Display of found objects, Tate Thames Dig, 1999

Wunderkammer and the work of Mark Dion

Mark Dion in his work Tate Thames Dig (1999) makes use of the form of the wunderkammer, or curiosity cabinet. He does this for two reasons. The first is its association with the beliefs that underlie the way in which Renaissance society organized and categorized the world within the space of the curiosity cabinet. He uses this association to make the viewer question why the modern museum is organised in the manner that it is, and what lies behind the rules that curators and art historians follow in the classification and organization of objects.

Secondly, Dion uses the wunderkammer as a means of presenting as museum artefacts, objects that might otherwise be considered rubbish. In the case of Tate Thames Dig he put the material through a series of pseudo-museological systems: the dig itself; the cleaning, sorting and classifying, in tents of the type used on archeological sites; and finally the display in the wunderkammer.

As Dion himself put it during an interview in 1999:

I always think of my work as an artisan, as a sculptor and installation artisan, as someone who makes meanings through things, and I think that’s what museums do, and I think that that’s what this project has done. But not just things, but things in transition, and that’s sort of what we’re showing, is that kind of alchemical process of how garbage from the beach is gaining meaning as we take it through a process of selection, (which everyone is participating in), to the process of cleaning things, organising them and placing them into categories. They become something else, and then they come into the museum and have another context imposed around them.

Tate Thames Dig was developed in three distinct stages. The first was the ‘dig’, where Mark Dion and a team of volunteers combed the beaches at Millbank and Bankside, looking for fragments of London’s history which had been picked up and deposited again by the Thames. Working over a number of days, Dion’s team collected large quantities of items, including clay pipes, teeth, bones, plastic toys and even an old mobile phone.

The second section saw Dion and the volunteers cleaning and classifying the objects in archaeological tents on the lawn outside Tate Britain, at Millbank. In the third and final stage the finds for Tate Thames Dig were presented according to location in the wunderkammer, a double-sided, old-fashioned mahogany display cabinet, together with photographs of the volunteers and tidal flow charts. The objects within the cabinet are organised loosely according to type, for example bones, glassware, or pottery, so that to the viewer it must seem as if they are in unhistorical and largely uninterpreted arrangements.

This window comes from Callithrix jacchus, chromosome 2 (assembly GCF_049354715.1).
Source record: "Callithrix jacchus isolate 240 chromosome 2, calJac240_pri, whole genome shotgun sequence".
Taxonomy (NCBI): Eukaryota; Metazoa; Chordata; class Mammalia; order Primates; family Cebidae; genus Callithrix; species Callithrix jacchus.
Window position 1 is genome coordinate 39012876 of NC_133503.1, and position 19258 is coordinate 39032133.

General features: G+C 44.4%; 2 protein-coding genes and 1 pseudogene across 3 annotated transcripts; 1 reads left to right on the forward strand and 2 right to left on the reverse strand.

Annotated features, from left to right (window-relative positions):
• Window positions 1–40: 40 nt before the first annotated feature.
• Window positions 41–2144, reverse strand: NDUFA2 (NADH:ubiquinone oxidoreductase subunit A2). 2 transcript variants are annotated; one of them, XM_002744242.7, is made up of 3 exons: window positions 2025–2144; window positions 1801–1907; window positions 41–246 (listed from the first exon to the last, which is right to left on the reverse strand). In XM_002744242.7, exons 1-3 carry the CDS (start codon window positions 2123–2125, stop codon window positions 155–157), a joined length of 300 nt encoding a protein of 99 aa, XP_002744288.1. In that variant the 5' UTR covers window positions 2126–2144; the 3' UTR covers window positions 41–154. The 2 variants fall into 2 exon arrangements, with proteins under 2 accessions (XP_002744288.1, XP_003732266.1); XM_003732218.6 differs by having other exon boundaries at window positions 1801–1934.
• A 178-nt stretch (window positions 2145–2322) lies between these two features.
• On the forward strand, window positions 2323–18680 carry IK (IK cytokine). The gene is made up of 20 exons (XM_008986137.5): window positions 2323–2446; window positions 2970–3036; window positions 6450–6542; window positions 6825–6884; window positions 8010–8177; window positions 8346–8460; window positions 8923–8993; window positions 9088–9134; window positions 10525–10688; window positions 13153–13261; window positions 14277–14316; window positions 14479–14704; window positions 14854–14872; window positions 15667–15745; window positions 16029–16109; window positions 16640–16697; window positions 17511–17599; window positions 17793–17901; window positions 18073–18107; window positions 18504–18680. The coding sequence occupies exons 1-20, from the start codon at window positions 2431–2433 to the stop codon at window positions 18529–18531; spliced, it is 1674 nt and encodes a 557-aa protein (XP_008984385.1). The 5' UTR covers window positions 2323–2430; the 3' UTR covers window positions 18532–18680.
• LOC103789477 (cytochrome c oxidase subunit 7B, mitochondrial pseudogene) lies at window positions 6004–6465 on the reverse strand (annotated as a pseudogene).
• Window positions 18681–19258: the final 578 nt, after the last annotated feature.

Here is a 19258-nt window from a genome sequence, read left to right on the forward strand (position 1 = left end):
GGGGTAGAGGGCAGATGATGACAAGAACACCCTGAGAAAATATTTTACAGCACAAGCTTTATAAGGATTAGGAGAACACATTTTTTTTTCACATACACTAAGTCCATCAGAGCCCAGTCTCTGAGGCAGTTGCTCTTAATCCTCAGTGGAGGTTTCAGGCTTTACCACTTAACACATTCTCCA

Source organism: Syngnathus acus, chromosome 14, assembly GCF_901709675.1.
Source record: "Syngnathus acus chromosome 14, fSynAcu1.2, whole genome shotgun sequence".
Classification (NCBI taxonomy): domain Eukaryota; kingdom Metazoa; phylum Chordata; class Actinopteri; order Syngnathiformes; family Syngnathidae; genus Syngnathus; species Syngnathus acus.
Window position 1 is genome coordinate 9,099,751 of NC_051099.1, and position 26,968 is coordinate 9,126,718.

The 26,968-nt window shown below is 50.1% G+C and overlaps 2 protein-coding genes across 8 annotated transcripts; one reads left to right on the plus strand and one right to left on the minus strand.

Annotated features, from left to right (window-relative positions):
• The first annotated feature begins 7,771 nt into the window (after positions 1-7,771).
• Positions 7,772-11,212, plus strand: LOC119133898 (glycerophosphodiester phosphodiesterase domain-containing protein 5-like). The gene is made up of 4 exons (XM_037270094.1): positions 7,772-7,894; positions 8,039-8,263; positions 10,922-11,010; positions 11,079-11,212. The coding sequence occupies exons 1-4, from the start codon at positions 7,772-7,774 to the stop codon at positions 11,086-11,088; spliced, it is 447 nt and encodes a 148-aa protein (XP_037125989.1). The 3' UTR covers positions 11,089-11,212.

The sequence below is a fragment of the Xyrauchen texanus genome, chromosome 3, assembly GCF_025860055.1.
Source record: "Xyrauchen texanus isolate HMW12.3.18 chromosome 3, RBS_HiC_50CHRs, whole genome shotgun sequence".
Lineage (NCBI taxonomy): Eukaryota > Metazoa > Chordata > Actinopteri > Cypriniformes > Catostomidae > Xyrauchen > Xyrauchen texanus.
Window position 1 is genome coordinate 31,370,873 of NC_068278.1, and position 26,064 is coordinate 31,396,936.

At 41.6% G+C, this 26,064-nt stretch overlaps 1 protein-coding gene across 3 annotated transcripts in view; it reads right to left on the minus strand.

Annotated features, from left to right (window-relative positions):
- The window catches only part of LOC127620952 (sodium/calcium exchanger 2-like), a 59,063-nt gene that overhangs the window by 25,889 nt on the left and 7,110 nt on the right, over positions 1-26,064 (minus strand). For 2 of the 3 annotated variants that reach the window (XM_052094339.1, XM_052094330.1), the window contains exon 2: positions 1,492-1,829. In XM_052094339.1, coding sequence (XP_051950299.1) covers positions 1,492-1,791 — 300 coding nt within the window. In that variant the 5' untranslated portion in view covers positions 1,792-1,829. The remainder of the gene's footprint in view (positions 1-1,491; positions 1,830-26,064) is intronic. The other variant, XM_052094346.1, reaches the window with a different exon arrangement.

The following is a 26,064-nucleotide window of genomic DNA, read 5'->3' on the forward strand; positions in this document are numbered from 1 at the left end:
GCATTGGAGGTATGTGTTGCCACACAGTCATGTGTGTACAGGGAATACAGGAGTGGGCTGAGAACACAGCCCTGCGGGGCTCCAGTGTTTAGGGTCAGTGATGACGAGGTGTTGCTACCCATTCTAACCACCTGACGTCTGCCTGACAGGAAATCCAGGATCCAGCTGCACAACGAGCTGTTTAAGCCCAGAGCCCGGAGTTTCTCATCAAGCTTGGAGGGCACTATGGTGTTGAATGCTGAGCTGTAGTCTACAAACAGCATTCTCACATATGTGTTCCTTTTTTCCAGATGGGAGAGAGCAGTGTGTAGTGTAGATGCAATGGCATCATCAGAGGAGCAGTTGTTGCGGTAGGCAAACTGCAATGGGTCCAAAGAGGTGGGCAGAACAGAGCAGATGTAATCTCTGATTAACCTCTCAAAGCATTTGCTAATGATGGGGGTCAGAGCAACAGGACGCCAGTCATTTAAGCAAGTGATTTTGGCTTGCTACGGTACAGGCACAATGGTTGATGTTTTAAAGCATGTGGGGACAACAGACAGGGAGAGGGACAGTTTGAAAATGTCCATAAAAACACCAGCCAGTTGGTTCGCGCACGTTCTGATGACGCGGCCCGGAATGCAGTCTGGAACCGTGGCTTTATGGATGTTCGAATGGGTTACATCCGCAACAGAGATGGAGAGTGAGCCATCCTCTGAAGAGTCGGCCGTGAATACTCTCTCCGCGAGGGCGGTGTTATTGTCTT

Display of found objects, Tate Thames Dig, 1999

This lack of categorization, coupled with the use of the wunderkammer form, should suggest to the viewer that the standard categorization or classification practice of modern museums is not present in this work. Dion is playing off against each other the standard rules and practices of the Wunderkammer and those of the modern museum in which it is displayed. He is doing this to suggest that while the rules which govern the categorization and organization of museum objects, in both the past and the present, are systematic, they have also always been, and remain, subjective by nature.

The use of the forms and trappings of both the wunderkammer and the modern museum has become a distinct component of modern art practice. Artists use the systems of classification, display, archiving and storage to help with both the production and the presentation of their work. In doing so they are making direct use of the aura of importance that being displayed in a museum bestows both on artists and objects. The museum grants the objects, in the eyes of the viewer, an impression of legitimacy.1

Artists’ cabinets in Tate’s collection